“John’s mission was important enough that it was made known to prophets and seers hundreds of years beforehand. (See Isa. 40:3–5; Mal. 3:1; 1 Ne. 10:7–10; 1 Ne. 11:27; 2 Ne. 31:4, 8.) Although these prophecies do not mention him by name, there can be no mistaking that John’s mission is the topic. His forthcoming birth was announced by the angel Gabriel and was attended by miraculous circumstances.(See Luke 1.) The Savior himself emphatically and singularly praised John as a “burning and a shining light” (John 5:35); a prophet without peer (see Matt. 11:7–15); and an example of righteousness whose testimony would condemn in the Day of Judgment all who refused to obey what he taught (see JST Matt. 21:32–34; JST John 5:34–36).

“The Prophet Joseph Smith said that John the Baptist ‘had his authority from God, and the oracles of God were with him, and the kingdom of God for a season seemed to rest with John alone. … [He] was a priest after his father, and held the keys of the Aaronic Priesthood, and … was a legal administrator … ; for no man could have better authority to administer than John; and our Savior submitted to that authority Himself, by being baptized by John.’ (Teachings of the Prophet Joseph Smith, sel. Joseph Fielding Smith, Salt Lake City: Deseret Book Co., 1938, pp. 272–73)

“At the baptism of Jesus, John saw the ‘Spirit descending from heaven like a dove’ as a sign that Jesus was the Messiah. (John 1:32.) He also heard the voice of the Father proclaim Jesus as his beloved Son in whom he was well pleased. (See JST Matt. 3:45–46; D&C 93:15–16.) This personal experience with the three members of the Godhead made John one of the most able of witnesses.” (Robert J. Matthews, “ ‘There Is Not a Greater Prophet’: The Ministry of John the Baptist,” Ensign, Jan. 1991, 14)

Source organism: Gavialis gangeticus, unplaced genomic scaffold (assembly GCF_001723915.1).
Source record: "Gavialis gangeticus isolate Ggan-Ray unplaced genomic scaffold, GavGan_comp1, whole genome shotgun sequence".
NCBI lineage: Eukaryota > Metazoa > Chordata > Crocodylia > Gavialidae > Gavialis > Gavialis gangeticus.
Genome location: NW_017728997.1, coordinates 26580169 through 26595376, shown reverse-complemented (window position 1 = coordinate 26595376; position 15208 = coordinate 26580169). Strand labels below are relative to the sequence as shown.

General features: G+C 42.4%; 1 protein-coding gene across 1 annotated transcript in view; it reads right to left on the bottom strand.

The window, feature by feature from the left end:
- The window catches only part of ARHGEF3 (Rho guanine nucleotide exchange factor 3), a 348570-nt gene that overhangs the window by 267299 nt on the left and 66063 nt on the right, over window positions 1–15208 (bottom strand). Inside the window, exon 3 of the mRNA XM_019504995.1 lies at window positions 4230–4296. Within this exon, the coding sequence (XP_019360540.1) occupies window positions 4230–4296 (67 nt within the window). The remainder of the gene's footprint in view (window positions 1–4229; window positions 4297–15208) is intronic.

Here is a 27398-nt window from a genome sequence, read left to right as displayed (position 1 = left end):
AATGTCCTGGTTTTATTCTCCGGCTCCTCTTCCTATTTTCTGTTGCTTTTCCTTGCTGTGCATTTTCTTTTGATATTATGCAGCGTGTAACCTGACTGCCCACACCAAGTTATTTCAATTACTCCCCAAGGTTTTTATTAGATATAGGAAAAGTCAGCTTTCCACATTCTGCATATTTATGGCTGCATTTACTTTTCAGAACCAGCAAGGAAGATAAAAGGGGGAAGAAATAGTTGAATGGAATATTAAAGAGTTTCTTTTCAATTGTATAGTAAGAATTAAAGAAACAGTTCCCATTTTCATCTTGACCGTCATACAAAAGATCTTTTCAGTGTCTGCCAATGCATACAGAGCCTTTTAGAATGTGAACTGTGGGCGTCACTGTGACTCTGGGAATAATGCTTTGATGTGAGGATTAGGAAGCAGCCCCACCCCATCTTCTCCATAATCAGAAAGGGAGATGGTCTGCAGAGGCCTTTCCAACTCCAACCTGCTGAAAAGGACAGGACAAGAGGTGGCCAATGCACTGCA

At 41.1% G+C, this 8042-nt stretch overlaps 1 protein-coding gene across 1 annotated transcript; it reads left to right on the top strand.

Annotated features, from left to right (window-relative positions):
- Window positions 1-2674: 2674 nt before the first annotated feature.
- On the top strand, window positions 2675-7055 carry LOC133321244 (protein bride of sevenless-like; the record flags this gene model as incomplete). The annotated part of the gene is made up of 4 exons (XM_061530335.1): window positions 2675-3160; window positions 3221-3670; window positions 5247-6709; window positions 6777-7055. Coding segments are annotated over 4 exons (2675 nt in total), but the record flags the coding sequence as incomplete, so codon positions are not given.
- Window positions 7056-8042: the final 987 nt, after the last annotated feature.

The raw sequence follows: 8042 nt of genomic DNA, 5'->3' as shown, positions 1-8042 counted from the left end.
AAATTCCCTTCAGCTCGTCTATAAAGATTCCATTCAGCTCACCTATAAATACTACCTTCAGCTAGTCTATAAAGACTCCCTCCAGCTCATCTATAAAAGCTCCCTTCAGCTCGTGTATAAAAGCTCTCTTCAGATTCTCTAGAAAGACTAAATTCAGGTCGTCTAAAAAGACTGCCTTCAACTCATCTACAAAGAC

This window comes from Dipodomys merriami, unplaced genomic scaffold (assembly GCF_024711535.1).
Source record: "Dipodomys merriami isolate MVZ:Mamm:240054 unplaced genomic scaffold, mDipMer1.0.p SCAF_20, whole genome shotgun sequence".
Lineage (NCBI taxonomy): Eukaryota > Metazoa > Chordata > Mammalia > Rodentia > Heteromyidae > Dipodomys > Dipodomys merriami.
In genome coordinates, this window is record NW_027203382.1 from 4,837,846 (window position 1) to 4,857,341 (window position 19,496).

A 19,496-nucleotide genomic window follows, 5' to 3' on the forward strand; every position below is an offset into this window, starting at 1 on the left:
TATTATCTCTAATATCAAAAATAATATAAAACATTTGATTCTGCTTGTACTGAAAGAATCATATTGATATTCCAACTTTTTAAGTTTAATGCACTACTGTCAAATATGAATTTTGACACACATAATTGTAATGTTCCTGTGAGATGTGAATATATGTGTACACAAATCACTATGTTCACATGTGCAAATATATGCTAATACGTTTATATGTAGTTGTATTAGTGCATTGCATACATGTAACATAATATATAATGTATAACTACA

Isaiah 40:4-5 the glory of the Lord shall be revealed

Isaiah is famous for prophesying of the Messiah.  However, he almost never distinguishes between the First Coming and the Second Coming.  In the first 5 verses of this chapter, the text jumps from Isaiah’s day to the days of John the Baptist and Jesus Christ, and then to the days of the Second Coming.  John the Baptist prepared the way for the Messiah’s First Coming.  The glory of the Lord was revealed to the Galileans as their dead were raised, sick were healed, and devils were cast out.  But, as Isaiah said, the Galileans—“the people that walked in darkness have seen a great light” (Isa. 9:1-2).  They saw the glory of Jesus of Nazareth revealed, but the scripture is not completely fulfilled in Christ’s mortal ministry.

Parley P. Pratt

From these verses [Isaiah 40:1-5] we learn, first, that the voice of one shall be heard in the wilderness, to prepare the way of the Lord, just at the time when Jerusalem has been trodden down of the Gentiles long enough to have received, at the Lord's hands, double for all her sins, yea, when the warfare of Jerusalem is accomplished, and her iniquities pardoned. Then shall this proclamation be made as it was before by John [the Baptist], yea, a second proclamation, to prepare the way of the Lord, for His second coming, and about that time every valley shall be exalted, and every mountain and hill shall be made low, and crooked shall be made straight, and rough places plain, and then the glory of the Lord shall be revealed, and all flesh shall see it together, for the mouth of the Lord hath spoken it. . . .